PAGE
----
Source: European Commission. | EU countries asked for clarification of the status of regulated professions in the EU. At their request, the European Commission agreed to conduct a transparency exercise and a mutual evaluation exercise. The aim is to provide a comprehensive overview of regulated professions in the EU.

¡noticia4What are regulated professions? Limited access: To perform regulated professions, workers have to obtain specific qualifications or a specific title.

Requirements vary: Different requirements across the EU may make it difficult for qualified professionals to apply for vacancies in other EU countries.

Lack of information: It is often difficult to get information on what conditions these professionals have to comply with to apply for a job in another country.

Transparency and mutual evaluation exercise

To have a comprehensive overview of regulated professions in the EU and conditions to access these professions, EU countries agreed to conduct a transparency and mutual evaluation exercise between 2014 and 2016:

Mutual evaluation exercise - conditions to access professions can vary significantly between EU countries. The reasons behind those differences are often not well understood and certain requirements may no longer be necessary. The process invites EU countries to conduct a mutual evaluation of the respective barriers they have in place limiting access to certain professions.

The main objectives of the transparency and mutual evaluation are:

simplification and improvement of citizens' access to information on regulated professions

commitment of EU countries to review the requirements they impose with regards to access to and pursuit of regulated professions.

Transparency exercise

To enhance transparency for EU citizens, the Commission set up a database that allows citizens to learn more about professional access requirements across the EU. In the context of this exercise, the list of regulated professions was updated and new information was added. An interactive map was also created where citizens can easily visualise which professions are regulated by country, and the distribution of regulated professions by economic sector.

National action plans

Part of the legal obligations to be fulfilled by EU countries when putting into force the revised Professional Qualifications Directive 2005/36/EC, is the submission of reports presenting the outcome of their proportionality assessment of the regulation of professions, and the identification of any need for reform. The deadline for complying with this requirement was 18 January 2016.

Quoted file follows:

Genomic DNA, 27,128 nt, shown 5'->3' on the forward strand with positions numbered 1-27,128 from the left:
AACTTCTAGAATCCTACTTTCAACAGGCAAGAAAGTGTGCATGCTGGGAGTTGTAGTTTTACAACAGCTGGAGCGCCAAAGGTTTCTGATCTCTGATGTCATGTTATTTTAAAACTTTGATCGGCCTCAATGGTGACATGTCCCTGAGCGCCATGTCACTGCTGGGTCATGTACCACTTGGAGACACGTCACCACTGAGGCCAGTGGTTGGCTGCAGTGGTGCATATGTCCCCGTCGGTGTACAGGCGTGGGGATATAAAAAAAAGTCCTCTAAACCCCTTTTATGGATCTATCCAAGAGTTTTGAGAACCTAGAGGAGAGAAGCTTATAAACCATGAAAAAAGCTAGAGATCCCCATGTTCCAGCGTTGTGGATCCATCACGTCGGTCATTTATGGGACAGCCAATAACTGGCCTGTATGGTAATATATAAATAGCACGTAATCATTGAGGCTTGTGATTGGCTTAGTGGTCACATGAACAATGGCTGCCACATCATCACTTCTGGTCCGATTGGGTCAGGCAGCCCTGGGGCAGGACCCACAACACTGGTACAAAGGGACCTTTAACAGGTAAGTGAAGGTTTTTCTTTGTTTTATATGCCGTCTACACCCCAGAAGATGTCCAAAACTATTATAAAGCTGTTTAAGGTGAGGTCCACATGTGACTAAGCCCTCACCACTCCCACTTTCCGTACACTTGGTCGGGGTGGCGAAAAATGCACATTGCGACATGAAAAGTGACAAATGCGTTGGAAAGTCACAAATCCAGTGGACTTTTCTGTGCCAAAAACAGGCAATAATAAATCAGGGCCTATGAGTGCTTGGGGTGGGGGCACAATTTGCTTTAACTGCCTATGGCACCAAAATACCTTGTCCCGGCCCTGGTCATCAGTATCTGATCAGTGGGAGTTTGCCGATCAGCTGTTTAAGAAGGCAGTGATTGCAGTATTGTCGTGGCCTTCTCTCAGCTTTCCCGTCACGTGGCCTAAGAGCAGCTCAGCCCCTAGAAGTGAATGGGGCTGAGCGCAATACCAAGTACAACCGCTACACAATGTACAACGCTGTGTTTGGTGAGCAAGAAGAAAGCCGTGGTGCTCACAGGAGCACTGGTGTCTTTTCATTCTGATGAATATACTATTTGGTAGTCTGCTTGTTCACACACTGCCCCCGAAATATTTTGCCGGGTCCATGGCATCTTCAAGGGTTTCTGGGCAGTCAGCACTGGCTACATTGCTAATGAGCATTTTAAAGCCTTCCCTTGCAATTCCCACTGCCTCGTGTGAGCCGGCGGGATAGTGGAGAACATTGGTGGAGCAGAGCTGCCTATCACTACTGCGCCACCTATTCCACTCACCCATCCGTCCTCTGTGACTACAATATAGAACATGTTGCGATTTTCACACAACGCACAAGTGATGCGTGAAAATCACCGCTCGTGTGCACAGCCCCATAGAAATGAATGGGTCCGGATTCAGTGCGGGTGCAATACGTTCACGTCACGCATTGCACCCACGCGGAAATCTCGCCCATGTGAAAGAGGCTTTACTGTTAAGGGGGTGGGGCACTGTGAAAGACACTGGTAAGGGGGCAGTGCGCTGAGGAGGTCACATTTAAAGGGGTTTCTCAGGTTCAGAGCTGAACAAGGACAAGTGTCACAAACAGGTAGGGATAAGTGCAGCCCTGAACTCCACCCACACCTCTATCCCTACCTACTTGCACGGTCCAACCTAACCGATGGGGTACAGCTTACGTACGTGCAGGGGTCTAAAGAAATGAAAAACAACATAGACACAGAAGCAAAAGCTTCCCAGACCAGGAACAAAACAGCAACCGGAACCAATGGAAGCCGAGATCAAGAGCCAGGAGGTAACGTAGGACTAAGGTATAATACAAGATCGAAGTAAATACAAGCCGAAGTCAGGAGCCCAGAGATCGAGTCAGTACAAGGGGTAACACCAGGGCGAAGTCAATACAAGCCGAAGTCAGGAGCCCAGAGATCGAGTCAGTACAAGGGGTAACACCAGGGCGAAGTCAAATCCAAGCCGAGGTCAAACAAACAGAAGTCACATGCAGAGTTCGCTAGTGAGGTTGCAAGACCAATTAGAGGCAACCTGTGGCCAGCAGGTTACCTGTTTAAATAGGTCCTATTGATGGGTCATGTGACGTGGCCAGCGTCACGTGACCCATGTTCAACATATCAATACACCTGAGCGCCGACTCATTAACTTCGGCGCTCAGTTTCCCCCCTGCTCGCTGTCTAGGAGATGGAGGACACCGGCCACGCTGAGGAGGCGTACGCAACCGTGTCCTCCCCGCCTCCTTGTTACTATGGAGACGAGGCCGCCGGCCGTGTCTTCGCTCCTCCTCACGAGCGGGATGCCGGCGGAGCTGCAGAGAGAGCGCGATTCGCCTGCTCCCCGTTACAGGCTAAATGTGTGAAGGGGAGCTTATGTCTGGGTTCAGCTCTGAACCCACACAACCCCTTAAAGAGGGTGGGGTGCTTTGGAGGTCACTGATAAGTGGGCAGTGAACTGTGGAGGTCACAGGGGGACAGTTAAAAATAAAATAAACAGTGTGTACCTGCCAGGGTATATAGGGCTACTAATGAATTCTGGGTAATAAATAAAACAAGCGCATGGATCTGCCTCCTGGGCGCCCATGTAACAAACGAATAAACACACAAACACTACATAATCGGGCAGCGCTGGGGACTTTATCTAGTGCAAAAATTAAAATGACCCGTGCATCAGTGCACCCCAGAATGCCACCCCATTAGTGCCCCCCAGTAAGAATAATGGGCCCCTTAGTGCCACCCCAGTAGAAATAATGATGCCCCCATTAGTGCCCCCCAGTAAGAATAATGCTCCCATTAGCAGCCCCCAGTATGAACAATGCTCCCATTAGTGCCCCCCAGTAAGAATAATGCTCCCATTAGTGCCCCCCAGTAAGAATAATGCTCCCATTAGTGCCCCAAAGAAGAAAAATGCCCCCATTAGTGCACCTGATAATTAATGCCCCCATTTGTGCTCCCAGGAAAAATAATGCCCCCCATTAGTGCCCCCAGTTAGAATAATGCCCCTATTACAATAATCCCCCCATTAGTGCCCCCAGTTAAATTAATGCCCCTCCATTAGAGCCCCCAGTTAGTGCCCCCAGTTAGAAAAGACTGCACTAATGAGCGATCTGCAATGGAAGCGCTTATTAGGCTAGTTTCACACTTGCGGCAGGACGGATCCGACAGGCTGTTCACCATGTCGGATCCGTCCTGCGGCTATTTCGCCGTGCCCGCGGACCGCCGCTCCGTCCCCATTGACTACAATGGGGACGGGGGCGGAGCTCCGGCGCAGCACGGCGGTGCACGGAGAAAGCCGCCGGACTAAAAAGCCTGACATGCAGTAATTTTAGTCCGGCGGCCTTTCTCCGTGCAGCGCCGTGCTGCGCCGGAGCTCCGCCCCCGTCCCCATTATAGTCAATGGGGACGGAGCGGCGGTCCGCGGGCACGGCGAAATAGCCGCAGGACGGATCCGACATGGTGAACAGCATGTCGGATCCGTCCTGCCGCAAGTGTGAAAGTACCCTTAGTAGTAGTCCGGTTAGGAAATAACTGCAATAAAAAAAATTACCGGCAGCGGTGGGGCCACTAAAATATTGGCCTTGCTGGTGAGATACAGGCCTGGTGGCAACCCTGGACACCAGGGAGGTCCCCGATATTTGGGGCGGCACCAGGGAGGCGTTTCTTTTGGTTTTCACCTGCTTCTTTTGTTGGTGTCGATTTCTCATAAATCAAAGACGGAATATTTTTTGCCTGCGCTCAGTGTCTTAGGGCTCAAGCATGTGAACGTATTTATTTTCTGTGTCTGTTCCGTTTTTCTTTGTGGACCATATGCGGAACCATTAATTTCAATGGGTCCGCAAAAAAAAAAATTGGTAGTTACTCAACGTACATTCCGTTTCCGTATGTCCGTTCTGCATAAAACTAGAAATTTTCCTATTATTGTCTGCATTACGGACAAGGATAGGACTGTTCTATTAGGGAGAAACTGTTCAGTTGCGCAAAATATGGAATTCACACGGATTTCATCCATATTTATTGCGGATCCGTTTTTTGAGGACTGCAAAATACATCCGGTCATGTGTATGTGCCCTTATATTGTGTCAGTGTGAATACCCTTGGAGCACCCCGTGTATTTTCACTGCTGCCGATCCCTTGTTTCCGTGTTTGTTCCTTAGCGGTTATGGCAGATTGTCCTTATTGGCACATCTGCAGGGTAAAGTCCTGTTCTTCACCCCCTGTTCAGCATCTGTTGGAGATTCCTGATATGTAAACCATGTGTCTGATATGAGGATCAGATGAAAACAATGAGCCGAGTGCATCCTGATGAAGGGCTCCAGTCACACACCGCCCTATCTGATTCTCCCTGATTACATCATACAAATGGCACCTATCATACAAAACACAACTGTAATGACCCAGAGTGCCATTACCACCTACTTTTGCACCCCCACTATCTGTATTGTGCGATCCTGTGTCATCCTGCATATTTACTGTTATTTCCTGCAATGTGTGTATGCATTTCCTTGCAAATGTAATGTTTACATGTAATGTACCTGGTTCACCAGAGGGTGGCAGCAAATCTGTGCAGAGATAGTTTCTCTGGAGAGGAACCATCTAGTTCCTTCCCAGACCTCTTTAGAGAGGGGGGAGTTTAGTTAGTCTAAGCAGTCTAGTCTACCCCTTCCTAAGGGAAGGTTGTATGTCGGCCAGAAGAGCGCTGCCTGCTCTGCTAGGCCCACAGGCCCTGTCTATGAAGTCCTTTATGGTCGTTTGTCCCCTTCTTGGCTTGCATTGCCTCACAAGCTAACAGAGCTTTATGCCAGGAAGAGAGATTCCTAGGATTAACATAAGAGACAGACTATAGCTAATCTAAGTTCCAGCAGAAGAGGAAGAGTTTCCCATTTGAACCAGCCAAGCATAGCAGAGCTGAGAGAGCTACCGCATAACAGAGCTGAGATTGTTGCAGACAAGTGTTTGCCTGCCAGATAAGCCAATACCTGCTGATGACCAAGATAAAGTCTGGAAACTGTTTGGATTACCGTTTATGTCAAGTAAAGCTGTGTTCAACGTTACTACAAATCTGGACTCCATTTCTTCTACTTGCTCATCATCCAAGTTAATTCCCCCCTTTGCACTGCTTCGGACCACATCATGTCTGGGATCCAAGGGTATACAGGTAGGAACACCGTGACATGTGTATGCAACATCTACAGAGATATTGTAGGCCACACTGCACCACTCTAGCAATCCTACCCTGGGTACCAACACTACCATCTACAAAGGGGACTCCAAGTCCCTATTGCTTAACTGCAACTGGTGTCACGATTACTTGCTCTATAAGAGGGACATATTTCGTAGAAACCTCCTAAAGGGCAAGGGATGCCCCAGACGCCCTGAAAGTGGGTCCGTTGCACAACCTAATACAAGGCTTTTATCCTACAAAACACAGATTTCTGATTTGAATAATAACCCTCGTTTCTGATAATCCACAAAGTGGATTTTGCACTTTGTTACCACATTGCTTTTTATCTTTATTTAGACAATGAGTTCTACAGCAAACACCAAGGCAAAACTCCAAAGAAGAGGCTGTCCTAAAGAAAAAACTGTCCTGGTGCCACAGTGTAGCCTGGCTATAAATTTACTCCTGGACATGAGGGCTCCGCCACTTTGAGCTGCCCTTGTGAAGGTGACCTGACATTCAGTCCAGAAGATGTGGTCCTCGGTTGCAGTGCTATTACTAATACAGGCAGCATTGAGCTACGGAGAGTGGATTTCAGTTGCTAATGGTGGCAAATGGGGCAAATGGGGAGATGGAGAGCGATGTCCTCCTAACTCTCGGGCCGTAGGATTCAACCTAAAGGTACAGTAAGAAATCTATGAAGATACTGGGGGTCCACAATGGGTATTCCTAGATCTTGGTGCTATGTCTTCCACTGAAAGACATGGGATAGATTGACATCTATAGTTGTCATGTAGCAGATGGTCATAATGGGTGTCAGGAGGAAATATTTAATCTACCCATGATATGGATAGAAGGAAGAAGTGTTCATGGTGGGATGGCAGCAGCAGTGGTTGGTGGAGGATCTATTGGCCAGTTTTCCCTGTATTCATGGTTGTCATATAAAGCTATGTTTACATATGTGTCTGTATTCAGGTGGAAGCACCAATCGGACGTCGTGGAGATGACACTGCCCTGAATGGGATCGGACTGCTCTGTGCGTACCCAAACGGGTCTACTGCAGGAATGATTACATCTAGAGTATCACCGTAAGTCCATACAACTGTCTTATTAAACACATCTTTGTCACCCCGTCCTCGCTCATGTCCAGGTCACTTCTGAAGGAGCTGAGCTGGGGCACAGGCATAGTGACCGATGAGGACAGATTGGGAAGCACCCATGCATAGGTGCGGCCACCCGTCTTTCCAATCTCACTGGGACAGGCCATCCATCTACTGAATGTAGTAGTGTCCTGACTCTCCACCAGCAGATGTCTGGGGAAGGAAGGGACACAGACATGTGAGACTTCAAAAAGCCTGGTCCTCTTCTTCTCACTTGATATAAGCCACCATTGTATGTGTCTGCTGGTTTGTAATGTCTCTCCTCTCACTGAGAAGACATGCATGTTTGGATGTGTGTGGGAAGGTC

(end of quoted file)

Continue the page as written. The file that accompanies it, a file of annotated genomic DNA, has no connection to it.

These reports, or national action plans (NAPs) as they were called in the Communication, ‘Evaluating national regulations on access to professions’ are now available for a majority of EU countries. The list of national action plans will be updated whenever the Commission receives a new report.

Latest list of National action plans

Stakeholders can react to these reports by taking part in the public consultation, ‘Regulation of professions: proportionality and National Action Plans’ to be launched by the end of May 2016.

On the 18 May 2016, a conference will take place in Brussels where participants can discuss these action plans and interact with experts on the economic impacts of reforms in regulated professions.

Communication on the evaluation of regulated professions

On 2 October 2013, the Commission adopted the Communication on evaluating national regulations on access to professions. It presents a work plan for the mapping and mutual evaluation of regulated professions foreseen in the revised Professional Qualifications Directive. The Communication released, together with a Staff Working Document on the outcome of the peer review on legal form, shareholding and tariff requirements under the Services Directive.

Original source:http://ec.europa.eu/growth/single-market/services/free-movement-professionals/transparency-mutual-recognition/index_en.htm

 

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